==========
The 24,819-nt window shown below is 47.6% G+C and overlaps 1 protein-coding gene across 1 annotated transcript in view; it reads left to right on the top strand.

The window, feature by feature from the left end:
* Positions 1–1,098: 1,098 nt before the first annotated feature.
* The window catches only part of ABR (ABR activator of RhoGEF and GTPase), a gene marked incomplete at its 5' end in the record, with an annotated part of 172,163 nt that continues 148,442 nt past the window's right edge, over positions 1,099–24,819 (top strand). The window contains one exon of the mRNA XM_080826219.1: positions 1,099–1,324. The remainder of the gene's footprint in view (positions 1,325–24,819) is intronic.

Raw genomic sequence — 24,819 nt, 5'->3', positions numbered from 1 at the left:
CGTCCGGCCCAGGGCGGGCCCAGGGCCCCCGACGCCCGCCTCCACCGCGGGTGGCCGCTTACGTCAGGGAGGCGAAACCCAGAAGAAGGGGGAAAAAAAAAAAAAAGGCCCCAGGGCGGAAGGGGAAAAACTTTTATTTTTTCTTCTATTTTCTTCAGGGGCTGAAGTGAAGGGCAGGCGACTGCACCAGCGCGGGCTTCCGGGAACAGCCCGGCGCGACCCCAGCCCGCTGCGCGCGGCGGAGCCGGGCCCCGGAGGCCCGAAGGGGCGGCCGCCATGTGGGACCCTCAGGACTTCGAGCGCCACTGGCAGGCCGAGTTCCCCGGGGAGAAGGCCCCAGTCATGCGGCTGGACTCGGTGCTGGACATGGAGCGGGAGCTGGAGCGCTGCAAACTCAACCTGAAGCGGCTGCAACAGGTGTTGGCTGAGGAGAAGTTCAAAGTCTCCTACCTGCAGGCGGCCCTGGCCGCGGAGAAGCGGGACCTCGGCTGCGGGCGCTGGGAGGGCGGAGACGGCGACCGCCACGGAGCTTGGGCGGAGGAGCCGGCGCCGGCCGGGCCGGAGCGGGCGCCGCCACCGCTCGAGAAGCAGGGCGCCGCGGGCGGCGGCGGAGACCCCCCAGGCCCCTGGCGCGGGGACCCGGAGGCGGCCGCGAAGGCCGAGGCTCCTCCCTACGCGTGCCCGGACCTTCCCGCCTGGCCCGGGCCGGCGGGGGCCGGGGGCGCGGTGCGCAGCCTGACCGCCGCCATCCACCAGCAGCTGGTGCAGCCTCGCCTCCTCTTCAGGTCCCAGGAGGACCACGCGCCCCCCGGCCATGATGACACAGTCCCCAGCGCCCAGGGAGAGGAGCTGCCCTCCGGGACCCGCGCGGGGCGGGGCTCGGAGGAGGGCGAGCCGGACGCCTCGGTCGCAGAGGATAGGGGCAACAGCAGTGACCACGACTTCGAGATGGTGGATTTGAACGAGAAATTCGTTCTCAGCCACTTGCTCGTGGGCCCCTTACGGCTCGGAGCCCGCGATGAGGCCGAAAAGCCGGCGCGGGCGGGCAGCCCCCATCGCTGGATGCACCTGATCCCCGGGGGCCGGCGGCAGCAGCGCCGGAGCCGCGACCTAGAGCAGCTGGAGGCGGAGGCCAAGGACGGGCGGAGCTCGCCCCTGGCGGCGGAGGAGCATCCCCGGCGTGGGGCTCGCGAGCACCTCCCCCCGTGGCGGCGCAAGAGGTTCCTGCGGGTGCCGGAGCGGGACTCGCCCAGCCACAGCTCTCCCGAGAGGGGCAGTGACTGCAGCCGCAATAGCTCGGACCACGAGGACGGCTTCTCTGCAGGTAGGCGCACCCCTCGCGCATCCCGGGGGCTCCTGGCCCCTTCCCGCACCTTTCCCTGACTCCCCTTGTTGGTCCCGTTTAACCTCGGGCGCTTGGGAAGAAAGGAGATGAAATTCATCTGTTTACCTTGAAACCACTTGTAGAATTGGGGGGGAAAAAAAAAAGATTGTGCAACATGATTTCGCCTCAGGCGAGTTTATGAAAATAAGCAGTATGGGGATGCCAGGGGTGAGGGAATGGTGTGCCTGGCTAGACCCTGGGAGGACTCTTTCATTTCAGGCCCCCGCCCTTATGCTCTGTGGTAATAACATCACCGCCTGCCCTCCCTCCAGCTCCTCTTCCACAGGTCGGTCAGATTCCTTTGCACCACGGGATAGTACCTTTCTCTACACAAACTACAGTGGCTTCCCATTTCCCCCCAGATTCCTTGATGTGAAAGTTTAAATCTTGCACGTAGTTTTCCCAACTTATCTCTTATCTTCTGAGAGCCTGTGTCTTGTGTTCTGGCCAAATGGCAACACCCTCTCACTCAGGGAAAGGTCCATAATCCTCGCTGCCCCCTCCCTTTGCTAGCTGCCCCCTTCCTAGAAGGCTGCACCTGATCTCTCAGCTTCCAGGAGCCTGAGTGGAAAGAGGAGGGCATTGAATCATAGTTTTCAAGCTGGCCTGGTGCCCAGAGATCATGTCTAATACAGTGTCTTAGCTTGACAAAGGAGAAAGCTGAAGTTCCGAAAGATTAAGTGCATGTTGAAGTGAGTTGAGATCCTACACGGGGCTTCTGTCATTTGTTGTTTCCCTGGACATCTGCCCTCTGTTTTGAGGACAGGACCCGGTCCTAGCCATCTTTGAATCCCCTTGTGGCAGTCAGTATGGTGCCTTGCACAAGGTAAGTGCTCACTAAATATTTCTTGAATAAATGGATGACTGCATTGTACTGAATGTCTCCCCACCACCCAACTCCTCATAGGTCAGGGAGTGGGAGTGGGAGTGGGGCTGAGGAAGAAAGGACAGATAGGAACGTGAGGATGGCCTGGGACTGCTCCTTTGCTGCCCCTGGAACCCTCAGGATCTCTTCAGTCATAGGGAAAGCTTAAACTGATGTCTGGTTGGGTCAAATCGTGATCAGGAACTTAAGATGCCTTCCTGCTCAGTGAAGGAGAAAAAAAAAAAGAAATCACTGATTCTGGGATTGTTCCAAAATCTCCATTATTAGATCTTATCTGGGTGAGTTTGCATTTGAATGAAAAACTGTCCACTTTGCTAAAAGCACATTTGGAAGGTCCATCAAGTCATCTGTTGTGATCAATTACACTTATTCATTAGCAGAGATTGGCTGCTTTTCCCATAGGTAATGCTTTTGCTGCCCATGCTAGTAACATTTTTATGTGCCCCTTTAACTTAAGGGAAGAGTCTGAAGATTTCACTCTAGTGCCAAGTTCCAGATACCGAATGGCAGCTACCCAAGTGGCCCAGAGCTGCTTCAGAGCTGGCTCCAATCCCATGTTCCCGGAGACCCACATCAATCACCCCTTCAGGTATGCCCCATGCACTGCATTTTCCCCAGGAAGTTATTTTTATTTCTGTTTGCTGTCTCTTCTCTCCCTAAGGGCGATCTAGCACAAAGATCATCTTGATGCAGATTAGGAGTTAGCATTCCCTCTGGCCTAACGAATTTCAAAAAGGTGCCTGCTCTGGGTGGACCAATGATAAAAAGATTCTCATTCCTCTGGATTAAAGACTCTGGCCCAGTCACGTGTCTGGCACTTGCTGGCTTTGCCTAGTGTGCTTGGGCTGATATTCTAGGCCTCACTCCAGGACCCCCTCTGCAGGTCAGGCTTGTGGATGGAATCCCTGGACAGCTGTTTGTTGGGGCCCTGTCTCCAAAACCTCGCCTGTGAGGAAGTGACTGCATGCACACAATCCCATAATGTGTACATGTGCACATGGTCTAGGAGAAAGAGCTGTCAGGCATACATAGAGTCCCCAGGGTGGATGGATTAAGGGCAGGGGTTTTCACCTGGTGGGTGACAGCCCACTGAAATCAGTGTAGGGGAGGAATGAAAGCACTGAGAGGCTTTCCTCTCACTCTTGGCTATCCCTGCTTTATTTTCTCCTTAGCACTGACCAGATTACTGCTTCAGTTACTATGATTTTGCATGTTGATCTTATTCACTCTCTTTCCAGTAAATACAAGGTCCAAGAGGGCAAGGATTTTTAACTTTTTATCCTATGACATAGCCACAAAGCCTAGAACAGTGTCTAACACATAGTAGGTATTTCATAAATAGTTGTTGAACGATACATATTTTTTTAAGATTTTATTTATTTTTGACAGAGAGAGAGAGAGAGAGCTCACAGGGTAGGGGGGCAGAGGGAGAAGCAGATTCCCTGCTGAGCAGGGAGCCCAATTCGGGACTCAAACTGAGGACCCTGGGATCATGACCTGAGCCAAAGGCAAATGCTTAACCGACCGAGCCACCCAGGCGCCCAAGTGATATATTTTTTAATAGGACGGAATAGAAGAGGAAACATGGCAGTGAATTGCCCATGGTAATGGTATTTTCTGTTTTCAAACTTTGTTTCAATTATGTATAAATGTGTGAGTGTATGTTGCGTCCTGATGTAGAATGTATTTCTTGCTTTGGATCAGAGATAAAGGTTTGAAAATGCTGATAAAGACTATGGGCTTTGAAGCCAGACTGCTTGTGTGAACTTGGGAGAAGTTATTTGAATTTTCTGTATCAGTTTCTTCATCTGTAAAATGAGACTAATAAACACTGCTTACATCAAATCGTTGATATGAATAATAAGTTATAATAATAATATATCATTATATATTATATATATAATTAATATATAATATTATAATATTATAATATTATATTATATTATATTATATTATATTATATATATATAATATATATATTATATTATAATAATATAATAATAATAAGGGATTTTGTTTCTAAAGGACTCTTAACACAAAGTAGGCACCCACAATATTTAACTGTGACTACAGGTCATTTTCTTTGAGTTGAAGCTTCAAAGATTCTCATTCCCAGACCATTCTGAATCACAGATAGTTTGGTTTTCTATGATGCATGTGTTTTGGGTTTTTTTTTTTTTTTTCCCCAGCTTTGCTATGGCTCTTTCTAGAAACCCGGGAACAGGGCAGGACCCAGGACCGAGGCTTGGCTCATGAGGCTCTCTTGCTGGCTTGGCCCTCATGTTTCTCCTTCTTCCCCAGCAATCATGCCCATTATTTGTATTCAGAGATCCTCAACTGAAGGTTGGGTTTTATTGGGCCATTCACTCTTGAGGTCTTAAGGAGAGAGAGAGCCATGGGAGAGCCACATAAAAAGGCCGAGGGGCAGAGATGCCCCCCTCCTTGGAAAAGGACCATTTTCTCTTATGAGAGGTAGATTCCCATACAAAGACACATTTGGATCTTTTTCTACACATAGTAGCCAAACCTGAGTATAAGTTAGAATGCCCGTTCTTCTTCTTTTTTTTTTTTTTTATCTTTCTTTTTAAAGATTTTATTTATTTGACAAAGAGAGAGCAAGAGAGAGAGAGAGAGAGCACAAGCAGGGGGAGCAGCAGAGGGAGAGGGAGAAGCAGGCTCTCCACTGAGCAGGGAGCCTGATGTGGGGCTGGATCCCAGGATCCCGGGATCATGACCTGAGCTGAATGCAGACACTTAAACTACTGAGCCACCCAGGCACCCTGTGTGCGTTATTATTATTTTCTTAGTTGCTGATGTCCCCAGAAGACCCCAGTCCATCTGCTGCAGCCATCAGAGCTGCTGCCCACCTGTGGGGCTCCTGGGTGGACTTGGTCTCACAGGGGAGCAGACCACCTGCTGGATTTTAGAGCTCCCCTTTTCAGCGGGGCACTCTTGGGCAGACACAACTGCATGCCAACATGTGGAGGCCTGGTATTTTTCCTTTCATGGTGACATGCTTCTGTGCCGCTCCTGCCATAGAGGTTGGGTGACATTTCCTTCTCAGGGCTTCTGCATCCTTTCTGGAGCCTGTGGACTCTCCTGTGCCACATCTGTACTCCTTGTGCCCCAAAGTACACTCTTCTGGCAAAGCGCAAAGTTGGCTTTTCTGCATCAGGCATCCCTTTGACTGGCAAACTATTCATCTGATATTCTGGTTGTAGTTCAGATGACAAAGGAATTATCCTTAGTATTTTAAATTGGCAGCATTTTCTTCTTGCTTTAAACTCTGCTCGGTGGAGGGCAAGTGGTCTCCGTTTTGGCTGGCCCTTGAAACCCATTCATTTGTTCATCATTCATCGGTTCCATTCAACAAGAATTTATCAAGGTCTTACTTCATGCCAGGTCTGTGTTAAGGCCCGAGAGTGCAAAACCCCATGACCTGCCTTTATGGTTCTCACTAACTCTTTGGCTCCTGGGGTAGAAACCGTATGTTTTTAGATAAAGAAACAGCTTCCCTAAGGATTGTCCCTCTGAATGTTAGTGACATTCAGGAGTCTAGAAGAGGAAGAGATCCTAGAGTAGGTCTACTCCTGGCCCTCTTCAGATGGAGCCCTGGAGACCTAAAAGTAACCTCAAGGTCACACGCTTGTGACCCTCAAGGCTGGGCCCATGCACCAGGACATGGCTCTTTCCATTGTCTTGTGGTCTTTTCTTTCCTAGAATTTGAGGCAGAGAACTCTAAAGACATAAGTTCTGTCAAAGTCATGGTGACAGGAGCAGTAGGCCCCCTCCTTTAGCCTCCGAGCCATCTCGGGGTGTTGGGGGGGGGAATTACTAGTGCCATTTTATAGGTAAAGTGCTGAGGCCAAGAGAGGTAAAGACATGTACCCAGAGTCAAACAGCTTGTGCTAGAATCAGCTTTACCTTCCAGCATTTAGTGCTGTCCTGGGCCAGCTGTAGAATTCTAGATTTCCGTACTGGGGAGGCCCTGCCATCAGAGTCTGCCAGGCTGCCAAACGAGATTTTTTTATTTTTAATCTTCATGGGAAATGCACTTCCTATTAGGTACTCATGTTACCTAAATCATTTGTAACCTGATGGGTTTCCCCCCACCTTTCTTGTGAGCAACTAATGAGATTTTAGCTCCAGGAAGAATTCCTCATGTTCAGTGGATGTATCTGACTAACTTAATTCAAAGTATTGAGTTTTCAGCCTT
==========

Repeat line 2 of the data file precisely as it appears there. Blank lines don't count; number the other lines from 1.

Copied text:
The window, feature by feature from the left end: